Published online by Cambridge University Press: 12 January 2010
Prior to the early 1970s infections transmitted by transfusion were relatively common. In developed countries the introduction of routine screening for hepatitis B virus infection marked the beginning of the recognition, and implementation of systematic measures to reduce the risk from transmission, of viruses by blood transfusion. Currently, extensive measures are taken in many countries to ensure that blood transfusion poses a minimal microbiological hazard to recipients. Continual refinements to donor selection criteria, microbiological testing, technologies, processes such as leucodepletion, viral inactivation and associated quality management systems seek to improve the safety even further, yet there is a diminishing safety yield for ever escalating costs with each new intervention. In less affluent countries, the level of risk from transfusion-transmitted infections is often undetermined and there is a chronic insufficiency of blood donors. The few donors available may well be non-voluntary and this adds to the potential risk from transfusion infections. Fortunately, progress is being made in several regions in establishing voluntary, non-remunerated, blood donor panels. So what does the future hold in the field of transfusion microbiology?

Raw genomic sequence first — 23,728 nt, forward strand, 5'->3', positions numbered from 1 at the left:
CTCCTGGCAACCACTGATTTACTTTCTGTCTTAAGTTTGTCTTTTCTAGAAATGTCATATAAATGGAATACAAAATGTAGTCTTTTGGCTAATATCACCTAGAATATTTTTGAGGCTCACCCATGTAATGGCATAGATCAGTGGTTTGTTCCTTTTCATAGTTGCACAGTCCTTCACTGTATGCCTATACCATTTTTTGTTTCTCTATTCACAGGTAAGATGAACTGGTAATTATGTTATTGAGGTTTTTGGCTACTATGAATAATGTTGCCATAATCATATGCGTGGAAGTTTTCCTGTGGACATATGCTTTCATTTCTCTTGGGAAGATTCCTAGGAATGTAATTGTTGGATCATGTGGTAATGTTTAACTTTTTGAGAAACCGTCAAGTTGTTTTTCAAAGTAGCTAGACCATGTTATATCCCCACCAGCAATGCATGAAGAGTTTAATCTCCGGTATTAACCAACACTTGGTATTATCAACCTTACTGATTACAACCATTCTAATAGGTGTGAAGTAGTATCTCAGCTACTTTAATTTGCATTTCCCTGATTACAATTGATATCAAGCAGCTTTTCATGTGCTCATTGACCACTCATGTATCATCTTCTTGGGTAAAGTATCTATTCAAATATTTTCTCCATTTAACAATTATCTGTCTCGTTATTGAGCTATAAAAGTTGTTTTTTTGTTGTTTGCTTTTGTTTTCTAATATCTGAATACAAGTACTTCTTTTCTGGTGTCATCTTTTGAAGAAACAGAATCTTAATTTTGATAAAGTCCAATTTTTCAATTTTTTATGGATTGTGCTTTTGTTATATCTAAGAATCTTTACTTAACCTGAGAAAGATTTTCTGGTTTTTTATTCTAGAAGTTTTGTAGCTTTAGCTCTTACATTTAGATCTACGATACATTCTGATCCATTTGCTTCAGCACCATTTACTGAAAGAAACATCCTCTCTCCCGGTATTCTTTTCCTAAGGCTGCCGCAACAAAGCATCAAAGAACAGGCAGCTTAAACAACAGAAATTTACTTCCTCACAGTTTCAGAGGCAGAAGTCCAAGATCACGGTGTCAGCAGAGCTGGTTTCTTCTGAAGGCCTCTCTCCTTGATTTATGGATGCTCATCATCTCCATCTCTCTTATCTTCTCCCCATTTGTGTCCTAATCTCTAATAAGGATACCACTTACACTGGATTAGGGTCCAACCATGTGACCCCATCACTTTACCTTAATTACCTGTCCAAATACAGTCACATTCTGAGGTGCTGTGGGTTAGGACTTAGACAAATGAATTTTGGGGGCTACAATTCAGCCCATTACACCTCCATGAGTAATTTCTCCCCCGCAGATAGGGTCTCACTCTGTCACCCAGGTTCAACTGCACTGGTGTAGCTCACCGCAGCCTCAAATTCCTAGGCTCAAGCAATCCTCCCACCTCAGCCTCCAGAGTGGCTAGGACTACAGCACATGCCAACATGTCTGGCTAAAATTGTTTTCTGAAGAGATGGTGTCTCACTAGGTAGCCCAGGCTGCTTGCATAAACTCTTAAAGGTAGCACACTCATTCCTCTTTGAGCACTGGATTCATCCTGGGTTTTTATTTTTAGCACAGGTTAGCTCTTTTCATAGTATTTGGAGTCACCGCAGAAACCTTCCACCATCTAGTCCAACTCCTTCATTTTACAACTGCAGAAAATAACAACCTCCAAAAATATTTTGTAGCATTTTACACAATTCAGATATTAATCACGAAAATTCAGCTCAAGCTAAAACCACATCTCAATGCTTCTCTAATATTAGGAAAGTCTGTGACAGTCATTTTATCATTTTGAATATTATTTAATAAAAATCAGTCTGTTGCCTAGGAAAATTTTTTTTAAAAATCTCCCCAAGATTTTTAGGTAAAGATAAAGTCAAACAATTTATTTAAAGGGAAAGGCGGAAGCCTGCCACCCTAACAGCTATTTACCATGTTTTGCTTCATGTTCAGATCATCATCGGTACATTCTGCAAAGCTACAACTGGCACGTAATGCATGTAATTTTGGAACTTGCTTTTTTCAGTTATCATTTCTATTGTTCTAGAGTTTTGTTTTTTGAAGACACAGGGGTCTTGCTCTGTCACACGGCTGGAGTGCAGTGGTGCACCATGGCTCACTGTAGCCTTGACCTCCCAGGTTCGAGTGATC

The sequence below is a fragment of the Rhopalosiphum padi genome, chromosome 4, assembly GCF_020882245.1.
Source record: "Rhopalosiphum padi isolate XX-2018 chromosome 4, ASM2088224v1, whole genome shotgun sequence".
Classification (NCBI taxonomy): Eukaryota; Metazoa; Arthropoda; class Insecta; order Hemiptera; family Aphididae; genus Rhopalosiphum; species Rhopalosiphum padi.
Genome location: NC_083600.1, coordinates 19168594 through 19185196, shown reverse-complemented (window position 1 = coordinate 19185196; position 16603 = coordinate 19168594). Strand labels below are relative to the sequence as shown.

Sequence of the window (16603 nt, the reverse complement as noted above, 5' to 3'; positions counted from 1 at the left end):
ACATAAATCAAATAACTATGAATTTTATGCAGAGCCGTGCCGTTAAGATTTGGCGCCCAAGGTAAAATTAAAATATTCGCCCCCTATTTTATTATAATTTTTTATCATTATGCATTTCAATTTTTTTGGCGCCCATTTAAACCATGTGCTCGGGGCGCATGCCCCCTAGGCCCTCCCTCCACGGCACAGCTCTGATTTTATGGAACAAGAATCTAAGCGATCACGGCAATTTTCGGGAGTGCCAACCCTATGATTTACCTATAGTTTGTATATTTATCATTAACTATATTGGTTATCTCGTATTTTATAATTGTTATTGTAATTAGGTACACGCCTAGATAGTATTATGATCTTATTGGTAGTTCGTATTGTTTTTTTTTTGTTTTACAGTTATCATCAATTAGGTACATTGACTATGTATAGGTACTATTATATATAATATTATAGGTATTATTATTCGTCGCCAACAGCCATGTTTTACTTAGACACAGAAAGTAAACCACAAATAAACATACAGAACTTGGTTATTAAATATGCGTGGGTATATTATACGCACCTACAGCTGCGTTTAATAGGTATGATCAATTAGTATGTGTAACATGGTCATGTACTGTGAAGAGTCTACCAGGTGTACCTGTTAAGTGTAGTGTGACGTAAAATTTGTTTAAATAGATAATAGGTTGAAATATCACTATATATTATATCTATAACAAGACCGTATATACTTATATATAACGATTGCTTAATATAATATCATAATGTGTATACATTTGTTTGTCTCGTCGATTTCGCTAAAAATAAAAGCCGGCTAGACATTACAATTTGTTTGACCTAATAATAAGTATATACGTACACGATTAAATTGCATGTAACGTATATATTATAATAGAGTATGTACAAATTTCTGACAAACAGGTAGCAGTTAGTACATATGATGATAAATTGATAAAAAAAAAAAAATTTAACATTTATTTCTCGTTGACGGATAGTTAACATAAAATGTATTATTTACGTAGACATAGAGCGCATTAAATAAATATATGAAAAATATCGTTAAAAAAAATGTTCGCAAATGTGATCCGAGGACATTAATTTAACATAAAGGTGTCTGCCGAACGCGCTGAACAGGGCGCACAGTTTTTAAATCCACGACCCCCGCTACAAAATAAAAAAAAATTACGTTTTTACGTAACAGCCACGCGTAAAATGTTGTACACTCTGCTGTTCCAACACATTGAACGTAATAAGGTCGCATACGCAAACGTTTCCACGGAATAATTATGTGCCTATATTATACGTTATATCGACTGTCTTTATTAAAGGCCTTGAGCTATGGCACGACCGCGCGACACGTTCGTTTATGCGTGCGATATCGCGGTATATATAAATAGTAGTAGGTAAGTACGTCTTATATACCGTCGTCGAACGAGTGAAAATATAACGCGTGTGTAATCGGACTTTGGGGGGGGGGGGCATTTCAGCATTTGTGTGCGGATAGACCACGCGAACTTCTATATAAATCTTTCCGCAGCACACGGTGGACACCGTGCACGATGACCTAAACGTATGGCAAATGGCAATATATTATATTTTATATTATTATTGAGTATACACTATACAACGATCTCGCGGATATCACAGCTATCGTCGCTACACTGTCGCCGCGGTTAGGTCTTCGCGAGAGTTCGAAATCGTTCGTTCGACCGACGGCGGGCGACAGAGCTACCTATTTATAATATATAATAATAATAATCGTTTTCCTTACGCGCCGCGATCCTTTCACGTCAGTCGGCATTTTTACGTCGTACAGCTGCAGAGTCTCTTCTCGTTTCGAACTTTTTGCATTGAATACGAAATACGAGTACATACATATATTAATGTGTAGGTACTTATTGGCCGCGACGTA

Inevitably, ‘new’ infectious agents will emerge that are potentially pathogenic, which will have to be assessed in terms of the degree of risk to recipients of blood. The way in which these risks are addressed will continue to evolve. Available options for prevention of transmission will have to be assessed not only in terms of efficacy but also in terms of cost-effectiveness and, in many countries, prioritized against other demands for health care resources.